They say, when Mother had me,
She taught me how to take her breasts into my mouth.
At night by my cradle,
She sat watching and taught me how to sleep.
She put a smile on my lips,
Teaching the rosebud how to bloom.
She held my hand and took me step by step,
Until she had taught me how to walk.
One by one, two by two,
She put words on my tongue and taught me how to talk.
So, my life is from her life,
As long as I am and she is, I will love her.
4. A new poetic diction was created by Bahâr. Here are a few lines from a famous qasideh that Bahâr wrote against the first world war, entitled “The Owl of War”, in which he refers to tank and airplane:
In every land o'er which the winds of war may blow
It fills the throats and makes them shout.
The sound of running tank, like a fiery mountain,
Deafens a thousand ears.
When the iron eagle spreads its wings
Town and country become his prey.
5. Romances written in the style of French and Russian romanticists as well as poems influenced by the English and French realists addressed social injustices. This is evident in ‘Eshqi's “Ideal or the Maryam Triptych,” whose three sections depict respectively the rape of Maryam by a dandy, her subsequent death, and her father's agony, which links this personal story to the events of the Constitutional Revolution. Other examples of romances include Nezâm Vafâ's, “The Ballad of Habib and Robâb”, which he wrote about the suicide of Habib Allâh Meikadeh, Nimâ Yushij's, “The Soldier's Family”, in which he emulates the Russian poet Lermantov, and Iraj Mirzâ's, “The Ballad of Zohreh and Manuchehr”, which is based on Shakespeare's “Venus and Adonis”.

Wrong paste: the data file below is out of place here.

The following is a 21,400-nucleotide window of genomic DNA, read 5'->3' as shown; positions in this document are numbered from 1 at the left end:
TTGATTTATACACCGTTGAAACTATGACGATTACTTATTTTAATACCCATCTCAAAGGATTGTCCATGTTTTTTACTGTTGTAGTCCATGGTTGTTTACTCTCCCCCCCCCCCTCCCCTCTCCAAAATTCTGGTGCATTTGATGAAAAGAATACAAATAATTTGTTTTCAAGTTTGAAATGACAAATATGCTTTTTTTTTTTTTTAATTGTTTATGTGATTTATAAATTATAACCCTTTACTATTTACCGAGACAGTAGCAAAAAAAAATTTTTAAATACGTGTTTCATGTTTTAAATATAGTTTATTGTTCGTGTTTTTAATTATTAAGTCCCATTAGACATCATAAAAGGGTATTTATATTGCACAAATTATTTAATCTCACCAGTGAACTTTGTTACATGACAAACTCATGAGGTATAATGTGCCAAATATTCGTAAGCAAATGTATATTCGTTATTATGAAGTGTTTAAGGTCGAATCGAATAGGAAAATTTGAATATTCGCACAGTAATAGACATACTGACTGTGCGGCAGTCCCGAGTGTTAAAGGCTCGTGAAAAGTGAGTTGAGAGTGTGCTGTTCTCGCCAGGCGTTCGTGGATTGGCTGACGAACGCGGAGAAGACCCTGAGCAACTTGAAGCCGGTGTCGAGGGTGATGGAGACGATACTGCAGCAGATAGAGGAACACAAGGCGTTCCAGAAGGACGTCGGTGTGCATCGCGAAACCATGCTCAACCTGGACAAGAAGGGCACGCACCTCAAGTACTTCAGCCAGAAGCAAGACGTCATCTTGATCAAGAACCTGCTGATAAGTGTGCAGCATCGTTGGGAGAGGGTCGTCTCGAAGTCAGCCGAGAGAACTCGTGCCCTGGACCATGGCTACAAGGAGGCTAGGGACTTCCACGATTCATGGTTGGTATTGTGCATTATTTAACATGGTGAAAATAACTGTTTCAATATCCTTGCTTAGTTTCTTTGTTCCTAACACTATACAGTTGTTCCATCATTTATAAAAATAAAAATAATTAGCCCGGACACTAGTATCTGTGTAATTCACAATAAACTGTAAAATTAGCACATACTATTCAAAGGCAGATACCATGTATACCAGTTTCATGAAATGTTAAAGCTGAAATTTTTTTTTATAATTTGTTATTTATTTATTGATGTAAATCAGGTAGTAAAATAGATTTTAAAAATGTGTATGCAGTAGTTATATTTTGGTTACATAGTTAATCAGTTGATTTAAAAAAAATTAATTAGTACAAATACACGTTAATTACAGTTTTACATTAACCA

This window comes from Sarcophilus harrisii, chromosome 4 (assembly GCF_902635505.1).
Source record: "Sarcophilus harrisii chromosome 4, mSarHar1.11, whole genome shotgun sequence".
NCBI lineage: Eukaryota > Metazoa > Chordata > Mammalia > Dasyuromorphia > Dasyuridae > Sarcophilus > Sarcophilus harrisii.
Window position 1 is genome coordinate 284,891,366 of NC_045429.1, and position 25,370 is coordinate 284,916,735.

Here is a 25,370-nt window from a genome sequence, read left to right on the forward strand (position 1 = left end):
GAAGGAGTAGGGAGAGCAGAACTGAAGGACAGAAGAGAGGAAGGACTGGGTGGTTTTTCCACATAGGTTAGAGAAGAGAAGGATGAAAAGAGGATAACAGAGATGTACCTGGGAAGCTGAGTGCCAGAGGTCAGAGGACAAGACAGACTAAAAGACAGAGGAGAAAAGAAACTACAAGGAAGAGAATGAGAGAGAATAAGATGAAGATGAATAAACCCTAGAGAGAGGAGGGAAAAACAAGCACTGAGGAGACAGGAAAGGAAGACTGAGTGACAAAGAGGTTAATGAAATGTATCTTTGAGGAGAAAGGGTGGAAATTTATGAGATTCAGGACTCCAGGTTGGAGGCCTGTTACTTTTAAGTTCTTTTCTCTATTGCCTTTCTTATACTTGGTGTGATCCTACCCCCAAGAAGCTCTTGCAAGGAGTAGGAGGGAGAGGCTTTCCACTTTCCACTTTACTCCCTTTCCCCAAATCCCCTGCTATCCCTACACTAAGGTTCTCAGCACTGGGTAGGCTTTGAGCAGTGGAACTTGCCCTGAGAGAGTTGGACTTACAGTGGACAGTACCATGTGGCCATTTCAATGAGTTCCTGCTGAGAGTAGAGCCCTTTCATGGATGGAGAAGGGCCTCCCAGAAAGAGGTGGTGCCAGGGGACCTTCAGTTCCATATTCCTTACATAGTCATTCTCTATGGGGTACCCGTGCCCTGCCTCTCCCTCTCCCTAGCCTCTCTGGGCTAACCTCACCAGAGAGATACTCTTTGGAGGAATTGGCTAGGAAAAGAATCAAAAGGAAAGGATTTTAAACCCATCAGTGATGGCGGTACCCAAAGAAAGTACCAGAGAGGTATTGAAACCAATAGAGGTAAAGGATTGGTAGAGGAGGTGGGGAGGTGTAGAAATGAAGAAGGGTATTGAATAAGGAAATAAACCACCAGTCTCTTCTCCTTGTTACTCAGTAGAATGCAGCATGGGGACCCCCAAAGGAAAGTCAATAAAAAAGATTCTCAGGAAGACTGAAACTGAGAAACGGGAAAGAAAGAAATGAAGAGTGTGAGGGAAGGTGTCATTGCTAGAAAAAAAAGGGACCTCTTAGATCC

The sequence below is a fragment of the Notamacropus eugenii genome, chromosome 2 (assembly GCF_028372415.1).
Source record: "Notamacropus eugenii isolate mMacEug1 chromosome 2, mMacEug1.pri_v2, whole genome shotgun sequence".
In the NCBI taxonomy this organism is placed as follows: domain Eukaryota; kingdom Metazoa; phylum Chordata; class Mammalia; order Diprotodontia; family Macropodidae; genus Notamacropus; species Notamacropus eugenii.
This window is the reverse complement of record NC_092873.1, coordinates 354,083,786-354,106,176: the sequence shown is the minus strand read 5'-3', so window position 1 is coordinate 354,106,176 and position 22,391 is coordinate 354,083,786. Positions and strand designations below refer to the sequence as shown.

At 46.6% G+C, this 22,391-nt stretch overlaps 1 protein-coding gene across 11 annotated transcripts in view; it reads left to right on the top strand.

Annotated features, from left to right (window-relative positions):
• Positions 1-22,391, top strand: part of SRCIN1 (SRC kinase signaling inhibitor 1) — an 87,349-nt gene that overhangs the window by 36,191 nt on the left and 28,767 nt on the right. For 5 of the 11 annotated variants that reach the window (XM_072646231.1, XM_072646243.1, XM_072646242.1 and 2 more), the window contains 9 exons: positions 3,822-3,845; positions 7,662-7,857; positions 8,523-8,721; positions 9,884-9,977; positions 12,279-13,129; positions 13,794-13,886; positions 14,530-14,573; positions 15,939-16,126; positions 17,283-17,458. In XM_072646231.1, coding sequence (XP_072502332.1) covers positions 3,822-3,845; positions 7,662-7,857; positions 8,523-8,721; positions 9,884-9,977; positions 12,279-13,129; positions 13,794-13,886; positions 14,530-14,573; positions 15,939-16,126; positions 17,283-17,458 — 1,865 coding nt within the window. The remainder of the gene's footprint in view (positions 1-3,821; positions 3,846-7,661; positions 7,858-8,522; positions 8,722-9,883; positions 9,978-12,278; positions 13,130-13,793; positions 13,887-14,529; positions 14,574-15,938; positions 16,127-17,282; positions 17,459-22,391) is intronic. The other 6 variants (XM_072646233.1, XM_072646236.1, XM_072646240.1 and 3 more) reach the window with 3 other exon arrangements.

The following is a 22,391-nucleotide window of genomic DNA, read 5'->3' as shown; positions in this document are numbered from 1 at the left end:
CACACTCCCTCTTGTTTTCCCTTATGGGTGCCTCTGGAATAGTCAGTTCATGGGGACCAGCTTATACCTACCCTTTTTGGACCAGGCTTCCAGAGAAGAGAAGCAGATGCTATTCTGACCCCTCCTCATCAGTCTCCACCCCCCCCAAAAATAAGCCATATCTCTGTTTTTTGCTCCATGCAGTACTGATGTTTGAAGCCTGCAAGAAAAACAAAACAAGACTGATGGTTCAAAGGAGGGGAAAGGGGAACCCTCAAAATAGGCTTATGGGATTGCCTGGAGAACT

In short, the rise of modern poetry was not the work of one person, but rather many authors contributed to it and, as Foucault says, a “unified principal of authorship” was in operation >>> Chapter 3-A
1.Z. Z. Abdullaev, Promyshlennost i zarozhdenie rabochego klassa Irana v kontse XIX-nachale XX vv., quoted in English translation in The Economic History of Iran: 1800-1914, ed. Charles Issawi (University of Chicago Press: Chicago, 1971) 44.
2.Yahyâ Aryanpur, Az Sabâ tâ Nimâ (Tehran: Ketâbhâ-ye Jibi, 1972) vol. 1.
3. Yahyâ Aryanpur, Az Sabâ tâ Nimâ. vol. 2, 446
4. Yahyâ Aryanpur, Az Sabâ tâ Nimâ. vol. 2,. 447. Ellipses are in the original.
5. Yahyâ Aryanpur, Az Sabâ tâ Nimâ. vol. 2, 348.
6. Yahyâ Aryanpur, Az Sabâ tâ Nimâ. vol. 2, 362.
7. Yahyâ Aryanpur, Az Sabâ tâ Nimâ. vol. 2, 401.
8. Gozine-ye ash‘âr-e Bahâr, ed. Hasan Ahmadi Givi (Nashr-e Qatreh: Tehran, 1991) 26.